Updated CT EV Registration Files
Post by Barry Kresch
2020 was a difficult year to say the least with overall domestic automobile sales sliding 15% from 2019. Against that background, EV registrations in CT (a related, but different, metric) edged up 18.2% to 13,800 EVs of all stripes. EVs are defined the way they are by the state as battery electric vehicles (BEV), plug-in hybrids (PHEV), battery electric motorcycles (BEMC), and fuel cell electric vehicles (FCEV). The growth rate was slower than in the prior two years, which were 25.7% and 47.8% respectively. It is roughly that last rate of growth from 2 years ago that is needed on a consistent basis if the state is to hit the goal in the Zero Emission Vehicle Memorandum of Understanding. At this rate, CT falls further behind every year.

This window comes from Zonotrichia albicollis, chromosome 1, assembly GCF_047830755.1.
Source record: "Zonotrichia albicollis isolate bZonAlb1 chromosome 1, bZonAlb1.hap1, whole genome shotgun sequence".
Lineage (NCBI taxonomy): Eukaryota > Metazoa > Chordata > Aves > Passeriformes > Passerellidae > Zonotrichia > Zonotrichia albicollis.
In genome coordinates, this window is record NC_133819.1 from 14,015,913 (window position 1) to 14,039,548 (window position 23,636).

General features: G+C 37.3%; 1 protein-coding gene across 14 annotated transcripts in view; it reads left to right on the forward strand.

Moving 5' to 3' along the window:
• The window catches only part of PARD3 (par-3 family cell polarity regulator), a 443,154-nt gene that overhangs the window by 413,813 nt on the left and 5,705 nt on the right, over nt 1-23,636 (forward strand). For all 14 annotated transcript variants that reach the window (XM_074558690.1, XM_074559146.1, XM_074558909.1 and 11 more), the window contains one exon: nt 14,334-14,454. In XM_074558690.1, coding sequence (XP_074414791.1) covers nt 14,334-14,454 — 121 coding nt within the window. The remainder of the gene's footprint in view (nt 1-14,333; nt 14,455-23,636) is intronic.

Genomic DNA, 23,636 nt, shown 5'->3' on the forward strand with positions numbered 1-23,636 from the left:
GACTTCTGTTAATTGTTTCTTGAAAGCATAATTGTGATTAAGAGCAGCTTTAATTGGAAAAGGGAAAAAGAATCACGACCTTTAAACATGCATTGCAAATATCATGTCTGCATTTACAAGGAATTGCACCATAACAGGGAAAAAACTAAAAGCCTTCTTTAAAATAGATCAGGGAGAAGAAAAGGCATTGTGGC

BEVs Lead the Way
BEVs led the way with a 28% increase, followed by PHEVs up 7.5%. There are only 24 BEMCs and 3 FCEVs, the latter of which are not currently available to buy or lease in the state.
PHEV growth has flattened since 2019.
Tesla Again Leads By a Wide Margin
The chart below is an excerpt of the makes with the largest number of registered vehicles. Tesla continues robust growth (and they’re not allowed to open stores here, why???). Astonishingly, there is no other manufacturer with a strong increase. There are some that modestly increased (Toyota, Volvo, Audi, Subaru, Nissan), others that are basically flat (most), and a few major players that posted declines (Chevrolet, Ford, Honda). This is a decline in net registrations. It is a function of how many cars they sold versus the turnover in the existing base. Chevy is seeing older Volts exit the file. Honda has stopped trying to sell the Clarity in CT. There could be a change next year for Ford depending on deliveries of the Mustang Mach-E.
Tesla was responsible for 47% of the vehicles entering the file.
This brought its net share to 43%, up from 40% in July.
This trend is most dramatically illustrated in this growth contribution waterfall chart, which takes the YOY difference in registrations by make and divides it by total net new registrations. This reflects both positive and negative contributions.
Watch this space. More to come…..